How Does Jake Long Fit in with the St. Louis Rams?

Tyson LanglandNFC West Lead WriterMarch 18, 2013

Since Orlando Pace left the organization following the 2008 season, St. Louis hasn't had the best of luck in finding his long-term replacement. But after four years of searching, Jeff Fisher and Les Snead believe that they have finally found their guy.

Former No. 1 pick Jake Long signed with the organization late Sunday night after being on the open market for six days. Long's four-year contract with the Rams is worth up to $36 million, according to Jim Thomas of the St. Louis Post-Dispatch.

It was also reported that Long could have fetched more money by going elsewhere (per Adam Schefter of ESPN), but he opted to choose St. Louis because of Fisher, Snead and Kevin Demoff (via Jim Thomas of the St. Louis Post-Dispatch): 

I came in for a visit and Coach Fisher and Kevin Demoff and Les Snead were amazing. I just fell in love with their vision and the entire organization, and all the great things they had to say about Mr. (Stan) Kroenke and the way they go about football.

His comments say a lot about how things are now run at Rams Park. Previous regimes, under Scott Linehan and Steve Spagnuolo, would have had to overpay to get a guy of Long's caliber. That sentiment no longer rings true with some of the best football minds at the controls in St. Louis. 

However, a couple of key acquisitions in March do not mean the Rams should be setting up their Super Bowl parade just yet. Long, along with 52 other players, will have to jell and come into his own so they can improve upon last year's seven-win season. 

Long gone are the days of seven- and eight-win seasons being enough for a playoff appearance in the NFC West. Over the course of the last year, the West has quickly become the best division in football. And it's only getting stronger as the offseason pushes on.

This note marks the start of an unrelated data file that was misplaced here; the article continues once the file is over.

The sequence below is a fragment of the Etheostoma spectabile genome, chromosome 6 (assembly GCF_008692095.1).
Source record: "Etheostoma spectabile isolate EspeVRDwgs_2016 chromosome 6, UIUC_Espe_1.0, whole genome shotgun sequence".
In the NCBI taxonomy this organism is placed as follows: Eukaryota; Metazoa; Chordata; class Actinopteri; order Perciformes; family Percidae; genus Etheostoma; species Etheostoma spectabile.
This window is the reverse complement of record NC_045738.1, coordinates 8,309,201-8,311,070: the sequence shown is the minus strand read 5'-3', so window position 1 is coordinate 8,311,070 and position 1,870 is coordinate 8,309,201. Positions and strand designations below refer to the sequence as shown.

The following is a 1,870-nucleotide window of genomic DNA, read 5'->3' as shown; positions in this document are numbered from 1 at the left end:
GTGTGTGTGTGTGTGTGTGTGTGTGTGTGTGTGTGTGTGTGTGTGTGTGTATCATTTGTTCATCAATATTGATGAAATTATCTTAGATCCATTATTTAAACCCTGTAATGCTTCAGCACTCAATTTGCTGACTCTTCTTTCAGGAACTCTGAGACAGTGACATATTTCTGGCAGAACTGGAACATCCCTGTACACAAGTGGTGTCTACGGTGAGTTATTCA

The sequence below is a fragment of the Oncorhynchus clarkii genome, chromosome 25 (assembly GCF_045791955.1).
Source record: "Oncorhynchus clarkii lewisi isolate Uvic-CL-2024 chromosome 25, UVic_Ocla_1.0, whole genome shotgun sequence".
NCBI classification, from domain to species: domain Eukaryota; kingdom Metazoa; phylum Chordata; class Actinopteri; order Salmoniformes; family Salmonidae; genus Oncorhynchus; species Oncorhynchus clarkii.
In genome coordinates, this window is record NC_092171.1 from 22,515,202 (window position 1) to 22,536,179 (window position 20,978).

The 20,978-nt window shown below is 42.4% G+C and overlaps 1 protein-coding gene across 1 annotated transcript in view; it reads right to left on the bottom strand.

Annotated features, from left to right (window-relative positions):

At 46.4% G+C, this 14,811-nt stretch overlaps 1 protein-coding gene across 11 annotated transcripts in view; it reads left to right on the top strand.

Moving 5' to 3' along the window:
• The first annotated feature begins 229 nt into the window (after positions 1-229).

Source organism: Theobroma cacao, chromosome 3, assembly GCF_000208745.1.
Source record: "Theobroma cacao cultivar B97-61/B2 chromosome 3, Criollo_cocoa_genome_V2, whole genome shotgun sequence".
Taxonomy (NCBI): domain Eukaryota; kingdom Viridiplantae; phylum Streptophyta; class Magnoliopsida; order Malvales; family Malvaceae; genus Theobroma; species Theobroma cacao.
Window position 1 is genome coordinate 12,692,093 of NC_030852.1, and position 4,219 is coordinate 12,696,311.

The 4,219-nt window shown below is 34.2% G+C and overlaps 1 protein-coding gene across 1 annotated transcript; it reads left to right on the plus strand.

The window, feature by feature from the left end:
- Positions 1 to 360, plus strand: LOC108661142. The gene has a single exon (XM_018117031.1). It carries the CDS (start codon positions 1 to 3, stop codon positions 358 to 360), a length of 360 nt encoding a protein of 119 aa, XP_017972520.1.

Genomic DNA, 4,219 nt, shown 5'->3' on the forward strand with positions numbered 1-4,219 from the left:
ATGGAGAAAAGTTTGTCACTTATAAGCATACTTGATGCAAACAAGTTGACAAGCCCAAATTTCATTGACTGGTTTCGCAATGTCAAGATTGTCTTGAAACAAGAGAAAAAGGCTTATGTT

Which ultimately leads me to the biggest question I have surrounding this free-agent signing: How does Long fit in with the Rams, and how does he help them take that next initial step in 2013?

Ever since stepping onto the field for the first time in 2008, Long has been categorized as an elite left tackle by fans and media members alike. Not to mention his numbers stand behind the high praise. According to the analysts at Pro Football Focus (subscription required), the two-time All-Pro has only surrendered 21 quarterback sacks, 30 quarterback hits and 59 quarterback hurries in five years. 

Which are incredible numbers to say the least, but when you break them down even further, the impact of his high level of play becomes even more evident. Through 74 career games, he has averaged 0.28 sacks allowed a game, 0.41 hits and 0.80 hurries. That averages out to 1.49 total pressures a game. 

Despite lingering injury issues the past couple of seasons, the Rams are still getting one of the best pass-blockers at a bargain-bin price. Surely, the move can't make current left tackle Rodger Saffold happy, yet his numbers don't back up his argument for owning the left side of the line. 

It has been rumored that Saffold may be looking for a trade (per Pro Football Talk) after the Long acquisition, but it's unlikely due to the fact he did play well last year when healthy. One can't blame him based on the fact he will have to play right tackle in 2013.

Right tackle is a less lucrative position than left tackle, and Saffold hasn't played right tackle in either college or the pros. Yet the move may net him some national recognition if St. Louis' offense line shines this upcoming season. 

With that being said, Long's arrival may not be pleasing to one player in particular, but his overall fit with the Rams is a slam dunk. Quarterback Sam Bradford has never had a blindside protector of this caliber. Moreover, the former Michigan Wolverine will be 28 at the start of the 2013 season—meaning he has plenty of good football left in him as a franchise left tackle. 

If Bradford doesn't perform this year, the Rolodex of excuses won't be around much longer. For the first time in his career, he will have a top-tier left tackle, he will have the same offensive coordinator in back-to-back years, and he will have a strong defense that will help give the offense more opportunities. 

The arrow is definitely pointing up in St. Louis, and the organization knows it. Yet that doesn't mean things will be a walk in the park. Just like the Rams, Seattle and San Francisco have continuously gotten better during the first week of free agency.  

The NFC West is setting itself up to be the most competitive and electric division in football in 2013.